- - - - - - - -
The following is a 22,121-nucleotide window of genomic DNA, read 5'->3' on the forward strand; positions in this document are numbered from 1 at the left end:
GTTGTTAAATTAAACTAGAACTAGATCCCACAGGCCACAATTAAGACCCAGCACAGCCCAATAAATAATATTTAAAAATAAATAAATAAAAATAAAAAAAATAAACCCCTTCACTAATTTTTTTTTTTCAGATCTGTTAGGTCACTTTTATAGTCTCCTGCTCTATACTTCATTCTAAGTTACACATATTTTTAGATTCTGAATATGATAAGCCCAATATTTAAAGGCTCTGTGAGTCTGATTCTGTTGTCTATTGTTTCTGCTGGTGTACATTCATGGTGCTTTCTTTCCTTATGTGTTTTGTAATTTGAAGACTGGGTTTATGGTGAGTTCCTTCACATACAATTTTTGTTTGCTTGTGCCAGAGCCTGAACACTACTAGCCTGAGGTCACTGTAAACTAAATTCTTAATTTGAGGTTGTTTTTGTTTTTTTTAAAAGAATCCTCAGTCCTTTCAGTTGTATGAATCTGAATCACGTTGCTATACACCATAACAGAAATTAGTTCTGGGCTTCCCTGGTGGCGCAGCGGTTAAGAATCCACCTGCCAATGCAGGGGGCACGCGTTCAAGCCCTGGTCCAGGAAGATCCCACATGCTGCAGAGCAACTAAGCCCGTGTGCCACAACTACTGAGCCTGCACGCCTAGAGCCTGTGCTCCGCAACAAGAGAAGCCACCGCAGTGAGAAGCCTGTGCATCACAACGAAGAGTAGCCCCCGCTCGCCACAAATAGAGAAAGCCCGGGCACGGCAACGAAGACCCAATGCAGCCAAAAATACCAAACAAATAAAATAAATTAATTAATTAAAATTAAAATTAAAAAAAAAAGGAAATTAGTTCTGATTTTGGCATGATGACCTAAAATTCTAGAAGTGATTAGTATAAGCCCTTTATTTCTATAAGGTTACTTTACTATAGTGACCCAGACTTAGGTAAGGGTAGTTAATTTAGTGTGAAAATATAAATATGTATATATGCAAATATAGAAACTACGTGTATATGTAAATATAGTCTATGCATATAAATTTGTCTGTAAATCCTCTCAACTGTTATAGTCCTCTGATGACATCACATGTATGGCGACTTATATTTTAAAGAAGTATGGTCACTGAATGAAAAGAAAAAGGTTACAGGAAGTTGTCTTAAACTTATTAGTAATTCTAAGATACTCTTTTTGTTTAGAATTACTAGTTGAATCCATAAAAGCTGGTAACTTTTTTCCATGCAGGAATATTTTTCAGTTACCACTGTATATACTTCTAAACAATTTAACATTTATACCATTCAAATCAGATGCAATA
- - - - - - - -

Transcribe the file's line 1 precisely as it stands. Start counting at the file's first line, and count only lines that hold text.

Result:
The following is a 22,121-nucleotide window of genomic DNA, read 5'->3' on the forward strand; positions in this document are numbered from 1 at the left end: